You are going home after a C-section. You should expect to need help caring for yourself and your newborn. Talk to your partner, parents, in-laws, or friends.
What to Expect
You may have bleeding from the vagina for up to 6 weeks. It will slowly become less red, then pink, then have more of a yellow or white color. Bleeding and discharge after delivery is called lochia.
At first, your incision will be raised slightly and pinker than the rest of your skin. It will likely appear somewhat puffy.
Any pain should feel a lot better after 2 or 3 days, but your incision will remain tender for up to 3 weeks or more.
Over time, the scar will become thinner and flatter and turn either white or the color of your skin.
You will need a follow-up appointment with your health care provider in 4 - 6 weeks.
If you go home with a dressing, change the dressing over your incision once a day, or sooner if it gets dirty or wet.
Your doctor will tell you when to stop keeping your wound covered.
Keep the wound area clean by washing it with mild soap and water. You don’t need to scrub it. Often, just letting the water run over your wound in the shower is enough.
You may remove your wound dressings (bandages) and take showers if sutures (stitches), staples, or glue were used to close your skin.
Do not soak in a bathtub or hot tub, or go swimming, until your doctor tells you it is okay, usually not until 3 weeks after surgery.
If strips (Steri-Strips) were used to close your incision:
Cover them with plastic wrap before showering for the first week. Do not try to wash off the Steri-Strips or glue.
They should fall off in about a week. If they are still there after 10 days, you can remove them, unless your doctor tells you not to.
Getting up and walking around once you are home will help you heal faster and can help prevent blood clots.
You should be able to do most of your regular activities in 4 - 8 weeks. Before then:·
Do not lift anything heavier than your baby for the first 6 - 8 weeks.
Short walks are okay. Light housework is okay. Slowly increase how much you do.
Avoid heavy housecleaning, jogging, most exercises, and any activities that make you breathe hard or strain your muscles. Do not do sit-ups.
Do not drive a car for 3 weeks. It’s okay to ride in a car, but make sure you wear your seat belt. Do NOT drive if you are taking narcotic pain medicine.
Try eating smaller meals than normal and have healthy snacks in between. Eat plenty of fruits and vegetables, and drink 8 cups of water a day to keep from getting constipated.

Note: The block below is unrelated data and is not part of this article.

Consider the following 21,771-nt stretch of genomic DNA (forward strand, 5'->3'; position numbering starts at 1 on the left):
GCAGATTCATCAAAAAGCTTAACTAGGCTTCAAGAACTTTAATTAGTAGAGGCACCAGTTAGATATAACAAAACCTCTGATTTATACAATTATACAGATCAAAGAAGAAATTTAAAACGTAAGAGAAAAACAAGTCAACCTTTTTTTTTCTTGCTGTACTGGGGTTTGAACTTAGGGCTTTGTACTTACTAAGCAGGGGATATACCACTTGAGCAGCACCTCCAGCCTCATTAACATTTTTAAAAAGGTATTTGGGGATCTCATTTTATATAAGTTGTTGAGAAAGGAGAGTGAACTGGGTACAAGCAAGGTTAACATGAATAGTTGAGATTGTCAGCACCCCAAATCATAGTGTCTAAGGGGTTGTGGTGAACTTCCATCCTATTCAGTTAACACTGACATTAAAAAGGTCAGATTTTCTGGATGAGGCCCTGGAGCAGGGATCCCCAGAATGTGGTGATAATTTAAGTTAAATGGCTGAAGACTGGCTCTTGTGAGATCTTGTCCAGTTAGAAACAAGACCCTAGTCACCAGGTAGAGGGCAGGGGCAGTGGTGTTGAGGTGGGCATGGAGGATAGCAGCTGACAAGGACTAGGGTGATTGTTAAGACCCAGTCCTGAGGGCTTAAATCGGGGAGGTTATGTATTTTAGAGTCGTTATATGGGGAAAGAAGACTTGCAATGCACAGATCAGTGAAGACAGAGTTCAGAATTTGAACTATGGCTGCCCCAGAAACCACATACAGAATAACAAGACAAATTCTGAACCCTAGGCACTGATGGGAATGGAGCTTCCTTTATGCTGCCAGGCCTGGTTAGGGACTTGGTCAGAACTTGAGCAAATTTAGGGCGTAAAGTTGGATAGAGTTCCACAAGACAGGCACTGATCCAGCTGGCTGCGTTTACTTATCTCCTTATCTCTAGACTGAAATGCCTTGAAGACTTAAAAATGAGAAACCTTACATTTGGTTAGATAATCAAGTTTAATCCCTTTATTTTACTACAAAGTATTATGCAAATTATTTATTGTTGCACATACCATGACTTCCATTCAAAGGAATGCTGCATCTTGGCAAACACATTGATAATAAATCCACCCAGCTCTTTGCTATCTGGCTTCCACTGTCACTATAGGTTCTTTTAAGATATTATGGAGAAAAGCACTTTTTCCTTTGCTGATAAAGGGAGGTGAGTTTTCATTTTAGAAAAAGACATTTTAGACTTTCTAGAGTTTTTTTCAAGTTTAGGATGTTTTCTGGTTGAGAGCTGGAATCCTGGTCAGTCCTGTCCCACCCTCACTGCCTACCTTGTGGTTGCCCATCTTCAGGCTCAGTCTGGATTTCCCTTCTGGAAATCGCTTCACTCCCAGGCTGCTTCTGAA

Any hemorrhoids you develop should slowly decrease in size. Some may go away. Methods that may help the symptoms include:
Warm tub baths
Cold compresses over the area
Over-the-counter pain relievers
Over-the-counter hemorrhoid ointments or suppositories
Lovemaking can begin any time after 6 weeks. Also, be sure to talk with your health care provider about [contraception after pregnancy-60-NEW].
After C-sections that follow a difficult labor, some moms feel relieved. But others feel sad, disappointed, or even guilty about needing a C-section.
Many of these feelings are normal, even for women who had a vaginal birth.
Try talking with your partner, family, or friends about your feelings.
Seek help from your health care provider if these feelings do not go away or become worse.
When to Call the Doctor
Call your health care provider if you have vaginal bleeding that:
Is still heavy (like your menstrual period flow) after more than 4 days
Involves the passing of large clots
An increase in red bleeding for a day or so about 7 - 14 days after delivery, when the scab that forms at the site of the placenta is shed
Also call your health care provider if you have:
Swelling in one of your legs (it will be red and warmer than the other one)
Pain in your calf
Redness,warmth, swelling, or drainage from your incision site, or your incision breaks open
Increased pain in your belly
Discharge from the vagina that becomes heavier or develops a foul odor
Noticed you are very sad, depressed, withdrawn, or are having feelings of harming yourself or your baby, or are having trouble caring for yourself or your baby
A tender, reddened, or warm area on one breast (may be a sign of infection)
Beghella V, Landon MB. Cesarean delivery. In: Gabbe SG, Niebyl JR, Simpson JL, et al, eds. Obstetrics: Normal and Problem Pregnancies. 6th ed. Philadelphia, Pa: Saunders Elsevier; 2012:chap 20.
Susan Storck, MD, FACOG, Chief, Eastside Department of Obstetrics and Gynecology, Group Health Cooperative of Puget Sound, Bellevue, Washington; Clinical Teaching Faculty, Department of Obstetrics and Gynecology, University of Washington School of Medicine. Also reviewed by David Zieve, MD, MHA, Medical Director, A.D.A.M. Health Solutions, Ebix, Inc.